By Griffin Kittleson
The Willamette Writers Conference is something we talk about internally as the biggest event of the year. It’s not hard to see why, of course. Planning started many months in advance and continued all the way up to the event itself. Some of us have been helping to bring you incredible conferences for over a decade! And some of us started less than a month before the big day. I fall firmly into the category of the latter, with this being my First Time at the Willamette Writers Conference.
Working with Willamette Writers is something I am very passionate about. Since early middle school writing has been something I’ve hoped to pursue as my career. When I feel unsafe, uncertain, or uncomfortable sharing my thoughts aloud, I find putting them into the world on paper lets me express myself freer than my voice can manage. In the years since I’ve found I felt most comfortable creating and sharing alongside other people who wanted to create and share as well.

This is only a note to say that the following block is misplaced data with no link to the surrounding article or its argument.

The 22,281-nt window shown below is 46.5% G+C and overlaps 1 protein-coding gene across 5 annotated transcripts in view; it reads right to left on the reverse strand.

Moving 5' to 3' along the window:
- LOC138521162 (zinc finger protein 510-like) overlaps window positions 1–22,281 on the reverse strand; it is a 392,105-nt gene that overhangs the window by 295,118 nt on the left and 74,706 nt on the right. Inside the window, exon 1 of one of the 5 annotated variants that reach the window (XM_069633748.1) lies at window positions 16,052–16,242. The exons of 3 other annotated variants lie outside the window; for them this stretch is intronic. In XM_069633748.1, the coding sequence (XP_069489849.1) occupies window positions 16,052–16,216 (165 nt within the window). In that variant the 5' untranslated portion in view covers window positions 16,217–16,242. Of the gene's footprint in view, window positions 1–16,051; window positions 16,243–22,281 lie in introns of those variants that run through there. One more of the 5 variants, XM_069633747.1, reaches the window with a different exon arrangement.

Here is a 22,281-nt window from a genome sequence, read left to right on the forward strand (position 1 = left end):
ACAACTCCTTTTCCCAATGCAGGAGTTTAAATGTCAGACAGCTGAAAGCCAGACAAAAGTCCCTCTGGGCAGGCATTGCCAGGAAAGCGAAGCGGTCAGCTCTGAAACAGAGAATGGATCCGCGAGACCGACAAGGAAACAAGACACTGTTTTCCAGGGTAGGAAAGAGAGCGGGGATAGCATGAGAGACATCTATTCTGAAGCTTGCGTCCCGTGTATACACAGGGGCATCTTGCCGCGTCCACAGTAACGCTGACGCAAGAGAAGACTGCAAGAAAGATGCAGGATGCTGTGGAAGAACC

For those who feel similarly, Willamette Writers can be an expansive source of lessons you can learn from fellow members. This scale and the difference in experience was intimidating for me going into the convention for the first time. When I first sat down in front of my webcam, I felt the familiar anxious thrum of my nerves turning into livewires. Steeling myself, I pressed on to join in on-
The First Panel
My first panel was a Q&A for attendees looking to “make the most out of our first time at the Willamette Writers Conference” and seeking to ask questions of the organizers. Initial queries were soon exhausted and the discussion broadened to publishing, networking, and more. During this time, I asked if the panelists had any advice on how to manage impostor syndrome when wanting to speak to a fellow writer who had more experience or talent than I felt I possessed. While some of the panelists gave advice or offered solutions, I felt it was the comment of our board president Gail that made the biggest impact on me.